*** By Grant Callen. Originally published in The Clarion Ledger, The Laurel Leader Call, and the Madison County Journal in February of 2010. ***
The countries have gathered, the torch is aflame, and for a fortnight, the attention of the world is on Vancouver for the 2010 Winter Olympic Games. Nations large and small pit their best athletes against the world for the chance to win medals and listen to their anthems. When you compare the countries of the world there’s no denying that the United States has dominated at Olympic competition since the modern games began in 1896. We’ve won 2,511 total medals, more than double the next closest country, the Soviet Union with 1,204. When you compare gold medals, the gap only widens, the United States has 1,007, and the Soviet Union has 473. In fact, we’ve never participated in an Olympic games without bringing home gold, a distinction solely held by the United States.
Beyond Olympic performance, our exceptional system of government, which emphasizes free enterprise and markets, has made America profoundly successful. We’ve been the destination of choice for centuries for freedom yearning people from across the globe. Whether it’s the British of the Colonial era, the Irish and Germans of the nineteenth century, or the Asians and Latin Americans of the twentieth century, all these waves of immigrants came to America looking for the freedom to work and the opportunity to better themselves and their families, and they found it.
Today, as we emerge from a painful economic recession, many appear to have forgotten what made America exceptional. Some see this “crisis” as an opportunity to make dramatic changes to our system, undermining the very characteristics that have made us successful. There are those that would casually trade away our exceptional system for a modicum of security. But this is hardly the first time America has taken a blow.
In 1976, unemployment was up, earnings were down, and inflation had begun to creep up so dramatically that many were concerned it might never slow. In a radio commentary he delivered four years before he was elected President, Ronald Reagan challenged those that, not unlike today’s cynics, had begun to talk about the American experiment as a failure.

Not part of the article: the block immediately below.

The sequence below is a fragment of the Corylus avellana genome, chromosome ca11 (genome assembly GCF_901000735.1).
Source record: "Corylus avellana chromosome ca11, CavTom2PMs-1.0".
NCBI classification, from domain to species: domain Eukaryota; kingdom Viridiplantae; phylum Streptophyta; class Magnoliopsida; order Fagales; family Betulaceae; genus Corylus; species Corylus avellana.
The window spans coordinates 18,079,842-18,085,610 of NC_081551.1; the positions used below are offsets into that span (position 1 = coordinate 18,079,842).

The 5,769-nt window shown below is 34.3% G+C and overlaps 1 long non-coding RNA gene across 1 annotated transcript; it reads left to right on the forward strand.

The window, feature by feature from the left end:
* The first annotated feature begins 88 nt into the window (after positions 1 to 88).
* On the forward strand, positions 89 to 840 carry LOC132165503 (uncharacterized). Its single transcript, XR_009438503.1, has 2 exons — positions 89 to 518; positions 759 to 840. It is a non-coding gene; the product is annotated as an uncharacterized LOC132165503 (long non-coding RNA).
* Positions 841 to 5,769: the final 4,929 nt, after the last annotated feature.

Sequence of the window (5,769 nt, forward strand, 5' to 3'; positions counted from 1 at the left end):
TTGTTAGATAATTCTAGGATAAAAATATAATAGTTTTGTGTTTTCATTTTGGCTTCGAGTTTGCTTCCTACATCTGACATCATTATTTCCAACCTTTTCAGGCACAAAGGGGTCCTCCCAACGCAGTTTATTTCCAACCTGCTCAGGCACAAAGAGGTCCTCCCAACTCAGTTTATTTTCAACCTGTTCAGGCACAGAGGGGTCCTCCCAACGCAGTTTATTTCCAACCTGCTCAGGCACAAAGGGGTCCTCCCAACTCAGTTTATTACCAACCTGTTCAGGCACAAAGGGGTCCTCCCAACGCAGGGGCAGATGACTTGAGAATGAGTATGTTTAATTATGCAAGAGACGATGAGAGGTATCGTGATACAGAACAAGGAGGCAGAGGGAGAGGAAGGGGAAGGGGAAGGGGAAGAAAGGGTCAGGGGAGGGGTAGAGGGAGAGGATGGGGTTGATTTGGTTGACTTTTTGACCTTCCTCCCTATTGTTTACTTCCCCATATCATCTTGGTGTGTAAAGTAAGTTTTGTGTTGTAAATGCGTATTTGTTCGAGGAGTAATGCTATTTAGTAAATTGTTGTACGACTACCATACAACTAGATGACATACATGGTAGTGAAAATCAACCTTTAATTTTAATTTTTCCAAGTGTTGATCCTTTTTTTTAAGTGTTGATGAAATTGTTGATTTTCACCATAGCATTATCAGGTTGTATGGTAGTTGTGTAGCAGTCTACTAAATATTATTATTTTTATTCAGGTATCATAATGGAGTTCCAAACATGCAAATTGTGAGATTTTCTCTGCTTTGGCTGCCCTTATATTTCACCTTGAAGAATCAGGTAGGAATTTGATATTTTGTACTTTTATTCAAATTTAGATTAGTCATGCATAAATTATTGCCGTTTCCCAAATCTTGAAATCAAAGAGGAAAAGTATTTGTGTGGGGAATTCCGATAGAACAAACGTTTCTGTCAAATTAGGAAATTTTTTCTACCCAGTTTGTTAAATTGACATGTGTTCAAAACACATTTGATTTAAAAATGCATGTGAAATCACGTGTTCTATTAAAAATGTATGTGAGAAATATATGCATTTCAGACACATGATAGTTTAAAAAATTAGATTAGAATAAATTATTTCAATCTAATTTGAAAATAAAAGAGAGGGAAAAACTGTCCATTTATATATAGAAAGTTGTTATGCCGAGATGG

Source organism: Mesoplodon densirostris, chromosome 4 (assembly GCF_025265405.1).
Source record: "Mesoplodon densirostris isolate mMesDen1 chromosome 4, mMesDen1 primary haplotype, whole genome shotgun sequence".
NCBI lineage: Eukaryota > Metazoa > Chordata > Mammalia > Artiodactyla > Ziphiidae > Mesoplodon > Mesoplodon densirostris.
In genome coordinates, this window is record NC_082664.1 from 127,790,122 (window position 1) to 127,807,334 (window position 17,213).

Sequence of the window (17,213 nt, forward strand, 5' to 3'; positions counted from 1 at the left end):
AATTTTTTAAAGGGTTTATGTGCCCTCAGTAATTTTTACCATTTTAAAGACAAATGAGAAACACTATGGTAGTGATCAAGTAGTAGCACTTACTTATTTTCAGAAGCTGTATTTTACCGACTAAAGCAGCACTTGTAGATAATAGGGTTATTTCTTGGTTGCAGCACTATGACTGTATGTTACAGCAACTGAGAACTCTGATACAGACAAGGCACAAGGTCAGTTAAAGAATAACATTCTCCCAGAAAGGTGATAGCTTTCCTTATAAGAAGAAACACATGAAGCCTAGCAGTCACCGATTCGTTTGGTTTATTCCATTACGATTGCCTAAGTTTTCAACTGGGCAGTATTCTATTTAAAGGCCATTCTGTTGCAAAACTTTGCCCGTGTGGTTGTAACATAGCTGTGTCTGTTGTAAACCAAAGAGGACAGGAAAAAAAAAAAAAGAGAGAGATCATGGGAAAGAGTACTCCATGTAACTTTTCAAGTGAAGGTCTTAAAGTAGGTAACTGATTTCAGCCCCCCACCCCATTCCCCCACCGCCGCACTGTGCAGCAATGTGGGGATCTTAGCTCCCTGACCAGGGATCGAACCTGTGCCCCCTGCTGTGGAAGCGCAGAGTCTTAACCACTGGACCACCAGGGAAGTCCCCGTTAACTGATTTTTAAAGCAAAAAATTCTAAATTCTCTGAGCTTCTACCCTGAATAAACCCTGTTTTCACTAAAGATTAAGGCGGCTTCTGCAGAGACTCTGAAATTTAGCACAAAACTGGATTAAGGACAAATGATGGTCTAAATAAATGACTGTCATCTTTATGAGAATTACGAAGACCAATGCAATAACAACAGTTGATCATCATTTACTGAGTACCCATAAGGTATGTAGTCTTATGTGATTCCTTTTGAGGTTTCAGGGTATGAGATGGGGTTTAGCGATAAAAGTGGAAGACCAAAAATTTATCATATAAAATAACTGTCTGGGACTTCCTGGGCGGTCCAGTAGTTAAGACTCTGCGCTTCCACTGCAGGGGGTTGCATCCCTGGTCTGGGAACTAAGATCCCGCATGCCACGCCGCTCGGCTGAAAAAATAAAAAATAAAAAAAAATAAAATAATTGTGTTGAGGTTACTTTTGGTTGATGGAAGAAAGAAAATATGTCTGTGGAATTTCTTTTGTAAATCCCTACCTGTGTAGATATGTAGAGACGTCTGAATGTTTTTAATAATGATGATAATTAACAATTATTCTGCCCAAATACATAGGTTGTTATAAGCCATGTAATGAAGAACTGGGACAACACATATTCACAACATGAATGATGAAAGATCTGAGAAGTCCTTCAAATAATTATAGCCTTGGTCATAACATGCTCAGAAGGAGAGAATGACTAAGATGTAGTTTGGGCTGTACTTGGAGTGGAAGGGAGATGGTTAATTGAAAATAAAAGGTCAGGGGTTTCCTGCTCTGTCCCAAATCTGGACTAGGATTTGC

“I know that I’ve used these broadcasts to criticize those who have lost faith in our system; those who would make fundamental changes on the premise that what we’ve done in the past is all wrong and those increasing in number who think we are over the hill and headed for the dustbin of history.”
(Sound like anybody you know?)
“Therefore it is important every once in a while to remind ourselves of our accomplishments lest we let someone talk us into throwing out the baby with the bathwater . . . the system has never let us down – we’ve let the system down.”
Reagan was right then and he’s still right today, the American system has never let us down.
Today, America remains extraordinarily productive. We have the largest and most technologically advance economy in the world with a Gross Domestic Product of around $14.2 trillion, almost three times that of Japan, the second largest economy. In spite of being only 4.5% of the world’s population on only 6% of the world’s land mass, we produce 20% of the world’s total GDP and are home to 140 of the top Fortune Global 500 companies.
We are an economic superpower, not just because of our vast natural resources or our educated populace, although we have both, but because of our market-oriented economy. Individuals are largely free to work, save, invest, produce, and consume as they please and economic decisions are made by thousands of participants in the market instead of a top-down, government controlled approach. Our free enterprise system has made us prosperous, created unprecedented wealth, and improved the standard of living for an inestimable number of people in America and around the world.
The very system that has made us economically successful has also made us successful at the Olympics. We reward productivity, ingenuity, and hard work, and create a fair playing field on which to compete. As Reagan put it, “Our system freed the individual genius of man [and] released him to fly as high and as far as his own talent and energy would take him.”
Whatever yardstick you use to measure success, whether it’s Olympic medals or GDP, our system has proved exceptional and America stands atop the platform.